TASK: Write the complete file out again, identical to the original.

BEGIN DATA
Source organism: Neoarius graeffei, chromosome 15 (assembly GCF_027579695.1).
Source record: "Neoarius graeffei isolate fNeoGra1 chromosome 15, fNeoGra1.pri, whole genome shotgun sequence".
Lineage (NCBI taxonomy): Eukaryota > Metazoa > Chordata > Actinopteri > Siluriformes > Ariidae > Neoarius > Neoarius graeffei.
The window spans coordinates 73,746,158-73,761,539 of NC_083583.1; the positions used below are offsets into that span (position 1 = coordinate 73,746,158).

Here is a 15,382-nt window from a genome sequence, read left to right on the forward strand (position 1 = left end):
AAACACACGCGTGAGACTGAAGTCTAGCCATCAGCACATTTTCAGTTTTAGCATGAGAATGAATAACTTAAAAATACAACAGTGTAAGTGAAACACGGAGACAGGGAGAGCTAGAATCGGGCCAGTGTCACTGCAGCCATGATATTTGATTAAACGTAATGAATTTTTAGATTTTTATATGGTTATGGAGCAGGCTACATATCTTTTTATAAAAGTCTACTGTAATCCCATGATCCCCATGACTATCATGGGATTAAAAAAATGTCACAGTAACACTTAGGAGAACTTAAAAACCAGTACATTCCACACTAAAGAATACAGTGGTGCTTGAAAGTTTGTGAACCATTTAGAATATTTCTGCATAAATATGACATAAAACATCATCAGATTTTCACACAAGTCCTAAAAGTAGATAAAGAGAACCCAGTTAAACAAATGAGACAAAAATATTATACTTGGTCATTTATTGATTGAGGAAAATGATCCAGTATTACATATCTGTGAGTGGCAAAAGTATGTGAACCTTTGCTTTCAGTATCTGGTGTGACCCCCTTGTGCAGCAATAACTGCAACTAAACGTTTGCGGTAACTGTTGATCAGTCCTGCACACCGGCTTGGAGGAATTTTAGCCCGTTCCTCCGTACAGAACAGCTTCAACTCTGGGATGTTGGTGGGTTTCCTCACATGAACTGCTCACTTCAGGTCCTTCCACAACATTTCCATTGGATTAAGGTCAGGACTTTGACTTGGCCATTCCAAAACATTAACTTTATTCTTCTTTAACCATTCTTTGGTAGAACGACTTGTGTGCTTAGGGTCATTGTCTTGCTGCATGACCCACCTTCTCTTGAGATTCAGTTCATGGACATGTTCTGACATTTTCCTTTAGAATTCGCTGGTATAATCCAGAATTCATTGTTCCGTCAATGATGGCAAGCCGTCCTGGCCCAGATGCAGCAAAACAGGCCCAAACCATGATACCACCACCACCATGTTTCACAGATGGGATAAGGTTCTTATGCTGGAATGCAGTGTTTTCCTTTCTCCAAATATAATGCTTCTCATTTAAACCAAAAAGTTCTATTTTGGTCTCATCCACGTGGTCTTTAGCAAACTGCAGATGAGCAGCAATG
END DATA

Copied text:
Source organism: Neoarius graeffei, chromosome 15 (assembly GCF_027579695.1).
Source record: "Neoarius graeffei isolate fNeoGra1 chromosome 15, fNeoGra1.pri, whole genome shotgun sequence".
Lineage (NCBI taxonomy): Eukaryota > Metazoa > Chordata > Actinopteri > Siluriformes > Ariidae > Neoarius > Neoarius graeffei.
The window spans coordinates 73,746,158-73,761,539 of NC_083583.1; the positions used below are offsets into that span (position 1 = coordinate 73,746,158).

Here is a 15,382-nt window from a genome sequence, read left to right on the forward strand (position 1 = left end):
AAACACACGCGTGAGACTGAAGTCTAGCCATCAGCACATTTTCAGTTTTAGCATGAGAATGAATAACTTAAAAATACAACAGTGTAAGTGAAACACGGAGACAGGGAGAGCTAGAATCGGGCCAGTGTCACTGCAGCCATGATATTTGATTAAACGTAATGAATTTTTAGATTTTTATATGGTTATGGAGCAGGCTACATATCTTTTTATAAAAGTCTACTGTAATCCCATGATCCCCATGACTATCATGGGATTAAAAAAATGTCACAGTAACACTTAGGAGAACTTAAAAACCAGTACATTCCACACTAAAGAATACAGTGGTGCTTGAAAGTTTGTGAACCATTTAGAATATTTCTGCATAAATATGACATAAAACATCATCAGATTTTCACACAAGTCCTAAAAGTAGATAAAGAGAACCCAGTTAAACAAATGAGACAAAAATATTATACTTGGTCATTTATTGATTGAGGAAAATGATCCAGTATTACATATCTGTGAGTGGCAAAAGTATGTGAACCTTTGCTTTCAGTATCTGGTGTGACCCCCTTGTGCAGCAATAACTGCAACTAAACGTTTGCGGTAACTGTTGATCAGTCCTGCACACCGGCTTGGAGGAATTTTAGCCCGTTCCTCCGTACAGAACAGCTTCAACTCTGGGATGTTGGTGGGTTTCCTCACATGAACTGCTCACTTCAGGTCCTTCCACAACATTTCCATTGGATTAAGGTCAGGACTTTGACTTGGCCATTCCAAAACATTAACTTTATTCTTCTTTAACCATTCTTTGGTAGAACGACTTGTGTGCTTAGGGTCATTGTCTTGCTGCATGACCCACCTTCTCTTGAGATTCAGTTCATGGACATGTTCTGACATTTTCCTTTAGAATTCGCTGGTATAATCCAGAATTCATTGTTCCGTCAATGATGGCAAGCCGTCCTGGCCCAGATGCAGCAAAACAGGCCCAAACCATGATACCACCACCACCATGTTTCACAGATGGGATAAGGTTCTTATGCTGGAATGCAGTGTTTTCCTTTCTCCAAATATAATGCTTCTCATTTAAACCAAAAAGTTCTATTTTGGTCTCATCCACGTGGTCTTTAGCAAACTGCAGATGAGCAGCAATG